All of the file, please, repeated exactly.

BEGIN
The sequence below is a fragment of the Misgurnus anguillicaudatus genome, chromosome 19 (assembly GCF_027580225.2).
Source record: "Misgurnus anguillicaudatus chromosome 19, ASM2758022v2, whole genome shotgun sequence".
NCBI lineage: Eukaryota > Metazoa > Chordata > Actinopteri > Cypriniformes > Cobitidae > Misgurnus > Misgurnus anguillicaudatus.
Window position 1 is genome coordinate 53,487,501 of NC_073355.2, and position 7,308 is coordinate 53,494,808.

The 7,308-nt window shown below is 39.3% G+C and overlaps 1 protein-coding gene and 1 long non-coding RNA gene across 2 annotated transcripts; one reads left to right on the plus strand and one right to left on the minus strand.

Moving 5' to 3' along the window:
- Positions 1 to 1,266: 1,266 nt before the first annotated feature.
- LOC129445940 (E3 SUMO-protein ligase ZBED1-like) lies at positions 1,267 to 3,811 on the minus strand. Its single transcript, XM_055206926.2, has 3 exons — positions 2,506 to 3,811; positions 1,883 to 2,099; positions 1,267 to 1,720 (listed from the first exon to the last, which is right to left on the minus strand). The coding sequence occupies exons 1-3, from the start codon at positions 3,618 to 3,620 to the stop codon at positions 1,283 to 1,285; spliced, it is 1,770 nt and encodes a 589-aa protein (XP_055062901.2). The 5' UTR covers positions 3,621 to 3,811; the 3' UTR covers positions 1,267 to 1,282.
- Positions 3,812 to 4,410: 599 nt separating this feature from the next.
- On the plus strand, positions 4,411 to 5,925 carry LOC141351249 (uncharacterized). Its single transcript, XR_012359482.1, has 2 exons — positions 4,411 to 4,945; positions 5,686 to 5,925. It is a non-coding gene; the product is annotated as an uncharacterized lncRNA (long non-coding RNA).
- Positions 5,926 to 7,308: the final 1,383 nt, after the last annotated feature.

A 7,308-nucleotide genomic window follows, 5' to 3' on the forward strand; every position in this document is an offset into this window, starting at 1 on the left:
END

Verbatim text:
The sequence below is a fragment of the Misgurnus anguillicaudatus genome, chromosome 19 (assembly GCF_027580225.2).
Source record: "Misgurnus anguillicaudatus chromosome 19, ASM2758022v2, whole genome shotgun sequence".
NCBI lineage: Eukaryota > Metazoa > Chordata > Actinopteri > Cypriniformes > Cobitidae > Misgurnus > Misgurnus anguillicaudatus.
Window position 1 is genome coordinate 53,487,501 of NC_073355.2, and position 7,308 is coordinate 53,494,808.

The 7,308-nt window shown below is 39.3% G+C and overlaps 1 protein-coding gene and 1 long non-coding RNA gene across 2 annotated transcripts; one reads left to right on the plus strand and one right to left on the minus strand.

Moving 5' to 3' along the window:
- Positions 1 to 1,266: 1,266 nt before the first annotated feature.
- LOC129445940 (E3 SUMO-protein ligase ZBED1-like) lies at positions 1,267 to 3,811 on the minus strand. Its single transcript, XM_055206926.2, has 3 exons — positions 2,506 to 3,811; positions 1,883 to 2,099; positions 1,267 to 1,720 (listed from the first exon to the last, which is right to left on the minus strand). The coding sequence occupies exons 1-3, from the start codon at positions 3,618 to 3,620 to the stop codon at positions 1,283 to 1,285; spliced, it is 1,770 nt and encodes a 589-aa protein (XP_055062901.2). The 5' UTR covers positions 3,621 to 3,811; the 3' UTR covers positions 1,267 to 1,282.
- Positions 3,812 to 4,410: 599 nt separating this feature from the next.
- On the plus strand, positions 4,411 to 5,925 carry LOC141351249 (uncharacterized). Its single transcript, XR_012359482.1, has 2 exons — positions 4,411 to 4,945; positions 5,686 to 5,925. It is a non-coding gene; the product is annotated as an uncharacterized lncRNA (long non-coding RNA).
- Positions 5,926 to 7,308: the final 1,383 nt, after the last annotated feature.

A 7,308-nucleotide genomic window follows, 5' to 3' on the forward strand; every position in this document is an offset into this window, starting at 1 on the left: